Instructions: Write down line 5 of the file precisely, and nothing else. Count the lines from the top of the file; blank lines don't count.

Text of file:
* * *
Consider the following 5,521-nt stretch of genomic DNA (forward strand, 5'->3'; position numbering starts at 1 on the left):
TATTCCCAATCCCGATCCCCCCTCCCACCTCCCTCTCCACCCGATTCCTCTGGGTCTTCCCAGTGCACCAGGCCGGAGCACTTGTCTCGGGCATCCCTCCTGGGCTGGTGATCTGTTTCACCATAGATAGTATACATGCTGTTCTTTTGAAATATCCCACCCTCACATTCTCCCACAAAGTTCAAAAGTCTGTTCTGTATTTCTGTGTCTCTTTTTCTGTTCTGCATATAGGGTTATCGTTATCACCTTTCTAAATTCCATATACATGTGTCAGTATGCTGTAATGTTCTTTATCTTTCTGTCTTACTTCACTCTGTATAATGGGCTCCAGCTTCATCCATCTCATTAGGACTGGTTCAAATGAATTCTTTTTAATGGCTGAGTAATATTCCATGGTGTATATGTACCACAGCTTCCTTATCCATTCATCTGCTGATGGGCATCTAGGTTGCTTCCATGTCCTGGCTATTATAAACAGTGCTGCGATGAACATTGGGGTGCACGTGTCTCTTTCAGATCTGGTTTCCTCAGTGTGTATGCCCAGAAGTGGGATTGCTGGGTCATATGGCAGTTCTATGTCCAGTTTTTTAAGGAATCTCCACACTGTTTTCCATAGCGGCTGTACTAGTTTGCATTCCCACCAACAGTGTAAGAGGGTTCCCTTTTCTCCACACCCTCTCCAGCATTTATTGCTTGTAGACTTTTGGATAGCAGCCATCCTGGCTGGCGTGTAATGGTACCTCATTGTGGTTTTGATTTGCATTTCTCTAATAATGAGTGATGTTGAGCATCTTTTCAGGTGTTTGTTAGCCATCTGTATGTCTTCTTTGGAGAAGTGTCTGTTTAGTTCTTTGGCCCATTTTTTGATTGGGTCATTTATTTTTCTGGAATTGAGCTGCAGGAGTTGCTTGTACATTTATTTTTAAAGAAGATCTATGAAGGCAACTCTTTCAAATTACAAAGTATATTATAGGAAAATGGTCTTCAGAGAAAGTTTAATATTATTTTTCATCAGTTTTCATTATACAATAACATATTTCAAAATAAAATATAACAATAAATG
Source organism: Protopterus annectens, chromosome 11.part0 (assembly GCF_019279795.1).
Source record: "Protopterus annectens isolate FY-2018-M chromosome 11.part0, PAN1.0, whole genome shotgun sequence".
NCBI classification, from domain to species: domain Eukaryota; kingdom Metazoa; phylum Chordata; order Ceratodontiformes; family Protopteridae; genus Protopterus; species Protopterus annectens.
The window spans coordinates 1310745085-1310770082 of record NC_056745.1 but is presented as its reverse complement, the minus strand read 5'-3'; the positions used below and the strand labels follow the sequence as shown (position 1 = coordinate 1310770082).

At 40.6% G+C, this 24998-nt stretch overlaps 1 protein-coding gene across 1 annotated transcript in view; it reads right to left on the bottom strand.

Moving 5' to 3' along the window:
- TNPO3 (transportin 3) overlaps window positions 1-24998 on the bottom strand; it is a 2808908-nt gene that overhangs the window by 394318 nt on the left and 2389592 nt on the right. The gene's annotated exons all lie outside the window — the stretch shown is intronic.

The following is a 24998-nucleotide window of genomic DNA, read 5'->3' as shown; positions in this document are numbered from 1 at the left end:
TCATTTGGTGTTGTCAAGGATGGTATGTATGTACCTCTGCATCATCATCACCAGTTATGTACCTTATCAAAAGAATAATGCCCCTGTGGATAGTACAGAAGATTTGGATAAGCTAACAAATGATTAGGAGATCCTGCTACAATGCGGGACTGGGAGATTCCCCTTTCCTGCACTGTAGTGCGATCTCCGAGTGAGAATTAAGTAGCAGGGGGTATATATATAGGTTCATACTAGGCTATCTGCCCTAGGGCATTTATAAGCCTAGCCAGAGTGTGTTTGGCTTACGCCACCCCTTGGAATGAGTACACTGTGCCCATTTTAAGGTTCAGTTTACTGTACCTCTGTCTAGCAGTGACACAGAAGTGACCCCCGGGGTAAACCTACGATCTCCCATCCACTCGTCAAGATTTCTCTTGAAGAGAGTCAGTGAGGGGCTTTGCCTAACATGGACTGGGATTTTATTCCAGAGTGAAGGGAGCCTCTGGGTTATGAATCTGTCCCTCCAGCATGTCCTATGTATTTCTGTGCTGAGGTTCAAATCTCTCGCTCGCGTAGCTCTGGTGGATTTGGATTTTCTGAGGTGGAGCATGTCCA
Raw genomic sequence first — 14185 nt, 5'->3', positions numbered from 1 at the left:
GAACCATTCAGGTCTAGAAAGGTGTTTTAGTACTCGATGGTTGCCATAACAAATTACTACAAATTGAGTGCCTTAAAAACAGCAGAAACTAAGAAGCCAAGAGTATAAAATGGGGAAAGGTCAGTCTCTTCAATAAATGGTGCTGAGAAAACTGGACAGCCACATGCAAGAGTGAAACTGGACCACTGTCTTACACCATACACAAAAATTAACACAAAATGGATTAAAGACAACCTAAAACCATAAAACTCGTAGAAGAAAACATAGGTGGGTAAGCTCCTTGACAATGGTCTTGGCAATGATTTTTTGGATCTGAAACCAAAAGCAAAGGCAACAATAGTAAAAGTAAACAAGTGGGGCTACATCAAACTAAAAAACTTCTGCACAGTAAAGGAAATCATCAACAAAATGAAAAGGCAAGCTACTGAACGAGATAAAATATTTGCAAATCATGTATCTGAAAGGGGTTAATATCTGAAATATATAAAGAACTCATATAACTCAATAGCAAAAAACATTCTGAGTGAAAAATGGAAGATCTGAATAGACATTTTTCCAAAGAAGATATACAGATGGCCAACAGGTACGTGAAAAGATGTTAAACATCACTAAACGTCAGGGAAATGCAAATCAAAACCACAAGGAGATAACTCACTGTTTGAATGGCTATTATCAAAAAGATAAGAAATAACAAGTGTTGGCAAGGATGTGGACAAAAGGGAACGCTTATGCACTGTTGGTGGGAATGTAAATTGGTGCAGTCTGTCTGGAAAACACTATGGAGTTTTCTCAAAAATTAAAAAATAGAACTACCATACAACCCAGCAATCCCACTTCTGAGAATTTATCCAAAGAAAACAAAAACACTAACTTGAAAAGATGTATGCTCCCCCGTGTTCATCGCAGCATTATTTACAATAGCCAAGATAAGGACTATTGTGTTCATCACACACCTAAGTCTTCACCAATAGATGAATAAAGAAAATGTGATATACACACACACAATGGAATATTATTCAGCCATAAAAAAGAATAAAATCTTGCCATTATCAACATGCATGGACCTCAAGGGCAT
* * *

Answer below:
NCBI classification, from domain to species: domain Eukaryota; kingdom Metazoa; phylum Chordata; order Ceratodontiformes; family Protopteridae; genus Protopterus; species Protopterus annectens.